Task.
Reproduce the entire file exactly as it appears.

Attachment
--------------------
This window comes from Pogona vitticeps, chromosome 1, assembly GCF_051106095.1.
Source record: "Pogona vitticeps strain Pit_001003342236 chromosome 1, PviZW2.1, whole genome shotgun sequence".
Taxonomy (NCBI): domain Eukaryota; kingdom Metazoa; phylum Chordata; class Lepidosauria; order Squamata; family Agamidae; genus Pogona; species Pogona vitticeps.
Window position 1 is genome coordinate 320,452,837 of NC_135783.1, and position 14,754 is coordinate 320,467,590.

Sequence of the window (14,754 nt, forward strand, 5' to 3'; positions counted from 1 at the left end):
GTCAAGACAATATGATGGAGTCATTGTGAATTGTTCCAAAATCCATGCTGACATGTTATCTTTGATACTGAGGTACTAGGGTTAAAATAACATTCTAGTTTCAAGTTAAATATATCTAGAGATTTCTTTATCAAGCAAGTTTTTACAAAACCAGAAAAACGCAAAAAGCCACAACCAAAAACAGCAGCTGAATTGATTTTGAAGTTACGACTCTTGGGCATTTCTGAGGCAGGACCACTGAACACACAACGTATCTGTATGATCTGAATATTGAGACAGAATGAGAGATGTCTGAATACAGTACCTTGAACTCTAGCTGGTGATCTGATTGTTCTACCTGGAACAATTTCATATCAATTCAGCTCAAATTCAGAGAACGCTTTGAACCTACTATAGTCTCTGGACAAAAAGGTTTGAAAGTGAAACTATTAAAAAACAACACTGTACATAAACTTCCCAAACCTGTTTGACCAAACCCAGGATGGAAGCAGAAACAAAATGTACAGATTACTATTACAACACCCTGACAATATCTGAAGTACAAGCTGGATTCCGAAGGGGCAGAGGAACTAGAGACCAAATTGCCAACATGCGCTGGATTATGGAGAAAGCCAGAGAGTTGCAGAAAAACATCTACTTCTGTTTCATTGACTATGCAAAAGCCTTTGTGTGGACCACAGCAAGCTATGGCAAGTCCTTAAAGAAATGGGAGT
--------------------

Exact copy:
This window comes from Pogona vitticeps, chromosome 1, assembly GCF_051106095.1.
Source record: "Pogona vitticeps strain Pit_001003342236 chromosome 1, PviZW2.1, whole genome shotgun sequence".
Taxonomy (NCBI): domain Eukaryota; kingdom Metazoa; phylum Chordata; class Lepidosauria; order Squamata; family Agamidae; genus Pogona; species Pogona vitticeps.
Window position 1 is genome coordinate 320,452,837 of NC_135783.1, and position 14,754 is coordinate 320,467,590.

Sequence of the window (14,754 nt, forward strand, 5' to 3'; positions counted from 1 at the left end):
GTCAAGACAATATGATGGAGTCATTGTGAATTGTTCCAAAATCCATGCTGACATGTTATCTTTGATACTGAGGTACTAGGGTTAAAATAACATTCTAGTTTCAAGTTAAATATATCTAGAGATTTCTTTATCAAGCAAGTTTTTACAAAACCAGAAAAACGCAAAAAGCCACAACCAAAAACAGCAGCTGAATTGATTTTGAAGTTACGACTCTTGGGCATTTCTGAGGCAGGACCACTGAACACACAACGTATCTGTATGATCTGAATATTGAGACAGAATGAGAGATGTCTGAATACAGTACCTTGAACTCTAGCTGGTGATCTGATTGTTCTACCTGGAACAATTTCATATCAATTCAGCTCAAATTCAGAGAACGCTTTGAACCTACTATAGTCTCTGGACAAAAAGGTTTGAAAGTGAAACTATTAAAAAACAACACTGTACATAAACTTCCCAAACCTGTTTGACCAAACCCAGGATGGAAGCAGAAACAAAATGTACAGATTACTATTACAACACCCTGACAATATCTGAAGTACAAGCTGGATTCCGAAGGGGCAGAGGAACTAGAGACCAAATTGCCAACATGCGCTGGATTATGGAGAAAGCCAGAGAGTTGCAGAAAAACATCTACTTCTGTTTCATTGACTATGCAAAAGCCTTTGTGTGGACCACAGCAAGCTATGGCAAGTCCTTAAAGAAATGGGAGT